While it's true that the Ferox's tracking speed is worse, a number of respected PVPers commented that because the Naga's larger guns have a much higher signature resolution, it's tracking in practice is actually much worse. Ripard proceeded to double down on his mistake, claiming that signature resolution is not working as intended, and that it has little effect on the ability of large guns to hit small targets. He even published an entire second post to establishing his position that, while he knew that was how signature resolution should work, it was quite definitely not working in that fashion.
While Ripard occasionally takes up controversial positions, his posts have a reputation for being well informed and well reasoned - it's quite rare to find one that's clearly and demonstrably wrong, much less so two within the space of 24 hours! I'm not generally one for internet arguments, however Ripard is currently a shoe in for a spot on CSM8, and personally I like my CSM members to be well informed about how the game works. With that in mind, I decided to jump on the test server and prove Ripard wrong.
In Ripard's own words "The math is failing... And trust me, I know math".
Well Ripard you may know math(s), but I know Science!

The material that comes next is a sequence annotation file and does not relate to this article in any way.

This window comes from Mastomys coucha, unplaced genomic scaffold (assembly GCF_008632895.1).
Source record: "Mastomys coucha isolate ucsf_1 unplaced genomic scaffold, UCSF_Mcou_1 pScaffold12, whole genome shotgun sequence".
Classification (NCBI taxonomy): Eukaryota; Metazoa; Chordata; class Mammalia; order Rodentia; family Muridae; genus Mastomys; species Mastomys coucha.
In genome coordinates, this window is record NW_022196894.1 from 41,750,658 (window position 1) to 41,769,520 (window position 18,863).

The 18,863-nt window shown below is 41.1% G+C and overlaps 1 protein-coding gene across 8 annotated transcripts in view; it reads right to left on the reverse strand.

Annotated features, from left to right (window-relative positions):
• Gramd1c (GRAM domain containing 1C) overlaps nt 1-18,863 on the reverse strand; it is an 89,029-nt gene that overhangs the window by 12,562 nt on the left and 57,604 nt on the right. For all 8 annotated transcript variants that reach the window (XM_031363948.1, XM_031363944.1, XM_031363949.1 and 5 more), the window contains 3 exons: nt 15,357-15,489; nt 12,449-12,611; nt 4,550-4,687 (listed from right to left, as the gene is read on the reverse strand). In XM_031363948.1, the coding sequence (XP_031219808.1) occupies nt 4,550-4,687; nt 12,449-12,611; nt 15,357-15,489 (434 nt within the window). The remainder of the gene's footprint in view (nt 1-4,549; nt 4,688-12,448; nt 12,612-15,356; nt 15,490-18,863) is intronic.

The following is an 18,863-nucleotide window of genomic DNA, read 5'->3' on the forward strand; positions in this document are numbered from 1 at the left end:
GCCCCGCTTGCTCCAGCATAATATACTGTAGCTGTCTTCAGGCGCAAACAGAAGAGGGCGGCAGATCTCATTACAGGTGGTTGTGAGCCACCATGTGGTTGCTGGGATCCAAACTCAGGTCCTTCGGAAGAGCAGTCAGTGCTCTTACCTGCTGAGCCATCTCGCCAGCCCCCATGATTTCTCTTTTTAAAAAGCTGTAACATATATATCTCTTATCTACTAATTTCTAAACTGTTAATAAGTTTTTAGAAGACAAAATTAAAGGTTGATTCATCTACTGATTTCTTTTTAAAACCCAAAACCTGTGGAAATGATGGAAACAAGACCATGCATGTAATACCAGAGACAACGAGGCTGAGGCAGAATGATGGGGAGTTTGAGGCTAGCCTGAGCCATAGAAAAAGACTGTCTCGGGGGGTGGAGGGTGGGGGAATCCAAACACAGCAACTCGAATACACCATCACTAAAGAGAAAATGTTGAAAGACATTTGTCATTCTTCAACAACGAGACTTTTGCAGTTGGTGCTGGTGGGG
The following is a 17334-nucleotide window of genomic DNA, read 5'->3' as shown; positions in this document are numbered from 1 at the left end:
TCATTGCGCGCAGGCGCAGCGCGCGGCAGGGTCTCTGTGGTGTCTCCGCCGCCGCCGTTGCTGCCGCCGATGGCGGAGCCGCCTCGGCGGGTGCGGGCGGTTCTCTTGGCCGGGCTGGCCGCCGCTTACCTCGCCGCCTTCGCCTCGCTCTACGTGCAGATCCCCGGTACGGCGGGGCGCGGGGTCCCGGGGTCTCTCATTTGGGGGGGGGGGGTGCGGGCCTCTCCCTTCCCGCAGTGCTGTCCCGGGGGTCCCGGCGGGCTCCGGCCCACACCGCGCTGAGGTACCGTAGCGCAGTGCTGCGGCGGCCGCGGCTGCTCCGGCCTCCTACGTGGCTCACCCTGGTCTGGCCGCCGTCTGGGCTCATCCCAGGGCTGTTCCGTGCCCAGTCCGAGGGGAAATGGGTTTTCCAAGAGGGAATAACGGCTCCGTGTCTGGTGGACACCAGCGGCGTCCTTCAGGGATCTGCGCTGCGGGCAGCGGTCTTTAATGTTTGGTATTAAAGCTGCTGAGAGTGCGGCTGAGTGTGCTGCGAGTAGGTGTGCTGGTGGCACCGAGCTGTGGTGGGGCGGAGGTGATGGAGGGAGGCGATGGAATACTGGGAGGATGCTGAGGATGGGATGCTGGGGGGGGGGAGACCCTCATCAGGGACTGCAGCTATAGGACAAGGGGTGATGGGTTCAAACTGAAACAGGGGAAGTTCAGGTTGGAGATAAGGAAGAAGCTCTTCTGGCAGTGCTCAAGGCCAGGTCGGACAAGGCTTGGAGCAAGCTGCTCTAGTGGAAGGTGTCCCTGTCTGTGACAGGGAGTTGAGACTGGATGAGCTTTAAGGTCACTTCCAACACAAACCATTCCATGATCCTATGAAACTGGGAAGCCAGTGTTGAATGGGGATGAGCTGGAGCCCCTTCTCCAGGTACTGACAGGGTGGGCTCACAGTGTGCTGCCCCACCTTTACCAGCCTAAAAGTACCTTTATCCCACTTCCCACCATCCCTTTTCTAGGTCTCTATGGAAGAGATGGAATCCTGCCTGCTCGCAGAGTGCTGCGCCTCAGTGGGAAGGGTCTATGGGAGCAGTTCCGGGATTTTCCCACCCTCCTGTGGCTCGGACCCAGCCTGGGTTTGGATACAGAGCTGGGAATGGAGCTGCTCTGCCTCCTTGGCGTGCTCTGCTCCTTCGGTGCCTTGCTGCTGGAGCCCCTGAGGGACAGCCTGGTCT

How Should Signature Resolution Work?
I've written about this before and even made a video about it, but here's a brief run-through.
When you shoot something, two numbers are generated:
Hit Quality - This is a randomly generated number between 0 and 1, and determines how much damage your hit could potentially do. Tracking, signature, etc have no effect at all on this number - it's random.
Hit Chance - This is also a number between 0 and 1, but isn't random - it's generated via the scary equation below. This is where things like choice of guns, angular velocity, and so on actually come into play.
|Shamelessly stolen from the Agony wiki|
Increasing any number on the top of that formula will decrease your hit chance. Increasing any number on the bottom will increase your hit chance (ignore the range bit on the right, that's a little different but we're not worrying about it right now).
Once the game has worked out your hit chance two numbers are compared, and if the Hit Quality is less than or equal to the Hit Chance, you hit. That's an important bit - you can tell, because it's in bold.